She tasted the way she always had, like light. Like laughter. Like the deepest, darkest cravings and the heaviest need. He was careful at first, tasting her, testing her, his whole body exulting in this impossibility, this thing he’d dreamed a thousand times only to wake up without her, again and again across whole years.
But then, the way it always had, that electric thing that arced between them shifted, blasted into heat lightning and took him whole. So he merely angled his head for that perfect fit he remembered so well and devoured her.
His lost love. His true love.
, he thought, his grasp on the English he’d been fluent in since he was a boy eluding him, as if only Italian could make any sense of this.
His hands were in her hair, against her cheeks, when she jerked her mouth from his. Their breath mingled into another cloud between them. Her eyes were that impossible blue that had haunted him for half a decade, the color of the crisp San Francisco sky.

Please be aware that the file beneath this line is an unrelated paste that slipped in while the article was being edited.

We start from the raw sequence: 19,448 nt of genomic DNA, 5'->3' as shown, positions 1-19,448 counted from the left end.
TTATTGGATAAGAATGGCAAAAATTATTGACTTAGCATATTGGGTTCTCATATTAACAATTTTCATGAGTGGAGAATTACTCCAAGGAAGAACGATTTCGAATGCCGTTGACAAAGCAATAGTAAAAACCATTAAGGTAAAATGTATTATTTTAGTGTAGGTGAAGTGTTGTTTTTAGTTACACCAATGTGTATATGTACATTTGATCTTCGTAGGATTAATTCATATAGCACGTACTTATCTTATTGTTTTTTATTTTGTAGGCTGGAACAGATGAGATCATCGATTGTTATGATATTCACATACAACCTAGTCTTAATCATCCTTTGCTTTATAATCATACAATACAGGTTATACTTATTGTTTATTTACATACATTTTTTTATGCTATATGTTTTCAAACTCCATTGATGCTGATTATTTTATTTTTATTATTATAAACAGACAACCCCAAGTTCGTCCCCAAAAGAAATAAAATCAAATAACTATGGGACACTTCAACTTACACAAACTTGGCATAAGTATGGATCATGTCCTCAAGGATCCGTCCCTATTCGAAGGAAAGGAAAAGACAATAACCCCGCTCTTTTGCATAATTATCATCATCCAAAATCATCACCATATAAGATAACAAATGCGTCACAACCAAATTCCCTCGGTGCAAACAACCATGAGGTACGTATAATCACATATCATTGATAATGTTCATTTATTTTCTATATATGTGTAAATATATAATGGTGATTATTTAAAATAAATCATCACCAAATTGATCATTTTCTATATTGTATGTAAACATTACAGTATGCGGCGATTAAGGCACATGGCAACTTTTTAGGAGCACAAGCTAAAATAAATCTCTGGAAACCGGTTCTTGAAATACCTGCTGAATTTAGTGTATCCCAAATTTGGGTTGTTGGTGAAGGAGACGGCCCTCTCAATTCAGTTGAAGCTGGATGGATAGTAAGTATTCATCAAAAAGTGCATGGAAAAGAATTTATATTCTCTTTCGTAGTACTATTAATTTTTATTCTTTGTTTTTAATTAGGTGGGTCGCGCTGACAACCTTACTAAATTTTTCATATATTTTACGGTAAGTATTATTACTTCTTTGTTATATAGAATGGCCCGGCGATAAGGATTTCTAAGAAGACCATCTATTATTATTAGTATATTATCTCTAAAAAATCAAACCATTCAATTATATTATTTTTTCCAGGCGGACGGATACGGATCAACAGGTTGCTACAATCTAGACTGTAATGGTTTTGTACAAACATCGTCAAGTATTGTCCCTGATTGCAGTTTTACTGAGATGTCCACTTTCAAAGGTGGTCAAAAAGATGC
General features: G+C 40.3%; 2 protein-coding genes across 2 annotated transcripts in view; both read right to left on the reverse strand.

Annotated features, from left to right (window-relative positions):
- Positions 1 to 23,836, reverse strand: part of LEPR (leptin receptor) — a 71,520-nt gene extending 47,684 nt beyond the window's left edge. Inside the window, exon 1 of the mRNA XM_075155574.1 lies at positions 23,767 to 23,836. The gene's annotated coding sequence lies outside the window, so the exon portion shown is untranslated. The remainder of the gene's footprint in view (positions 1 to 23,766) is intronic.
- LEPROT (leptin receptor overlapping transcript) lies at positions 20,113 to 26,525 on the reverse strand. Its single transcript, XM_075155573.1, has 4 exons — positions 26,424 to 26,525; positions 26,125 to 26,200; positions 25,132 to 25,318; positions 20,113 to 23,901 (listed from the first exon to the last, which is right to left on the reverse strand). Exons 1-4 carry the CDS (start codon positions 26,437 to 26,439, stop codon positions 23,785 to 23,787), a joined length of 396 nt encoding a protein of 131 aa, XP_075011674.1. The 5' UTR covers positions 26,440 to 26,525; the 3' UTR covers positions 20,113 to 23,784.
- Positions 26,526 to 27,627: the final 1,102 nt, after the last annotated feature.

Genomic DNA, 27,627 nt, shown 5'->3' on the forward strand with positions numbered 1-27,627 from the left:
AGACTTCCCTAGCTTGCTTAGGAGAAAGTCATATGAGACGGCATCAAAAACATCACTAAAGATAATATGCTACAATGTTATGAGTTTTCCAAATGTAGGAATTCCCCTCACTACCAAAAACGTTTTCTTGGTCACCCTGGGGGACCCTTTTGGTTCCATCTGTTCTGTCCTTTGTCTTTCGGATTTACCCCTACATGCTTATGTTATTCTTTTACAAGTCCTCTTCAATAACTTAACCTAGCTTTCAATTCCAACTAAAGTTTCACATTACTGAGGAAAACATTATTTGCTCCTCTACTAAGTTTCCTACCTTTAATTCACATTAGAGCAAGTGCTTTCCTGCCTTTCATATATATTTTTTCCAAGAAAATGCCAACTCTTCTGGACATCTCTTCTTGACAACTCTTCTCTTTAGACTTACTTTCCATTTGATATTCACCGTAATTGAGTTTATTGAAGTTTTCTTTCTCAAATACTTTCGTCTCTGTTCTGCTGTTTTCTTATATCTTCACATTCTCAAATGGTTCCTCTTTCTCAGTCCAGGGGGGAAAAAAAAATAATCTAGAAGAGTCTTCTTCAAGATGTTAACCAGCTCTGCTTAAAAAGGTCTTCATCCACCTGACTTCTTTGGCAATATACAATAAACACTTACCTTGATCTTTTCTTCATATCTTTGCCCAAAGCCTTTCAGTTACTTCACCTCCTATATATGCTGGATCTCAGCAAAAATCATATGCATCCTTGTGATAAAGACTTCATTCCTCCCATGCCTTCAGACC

“Where the hell have you been?” he grated out at her, sounding more heavily Italian than he had in years. “What the hell is this?”
“Let go of me.”
“What?” He didn’t understand.
“You seem very upset,” she said, in that voice that was etched into his soul, as much a part of him as his own. Her blue eyes were dark with something that looked like panic, which didn’t make any kind of sense. “But I need you to let me go. Right now. I promise I won’t call the police.”
“The police.” He couldn’t make any sense of this, and only partly because of that great buzzing still in his head. “Why would you call the police?”
Rafael studied her, that lovely face he’d believed he’d never see again. Not in this life. There was heat on her cheeks now, staining them pink. Her mouth was slick from his. But she wasn’t melting against him the way she always had before at his slightest touch, and if he wasn’t entirely mistaken, the hands she’d lifted to his chest were pushing at him.
As if, for the first time in almost as long as he’d known her, she was trying to push him away.
Everything in him rebelled, but he let her go. And he more than half expected her to disappear into the darkness drawing tight around them, or a plume of smoke, but she didn’t. She held his gaze for a long, cool moment, and then, very deliberately, she wiped her mouth with one hand.
Rafael couldn’t define the thing that seared through him then, too bright and much too hot. He only knew it wasn’t the least bit civilized.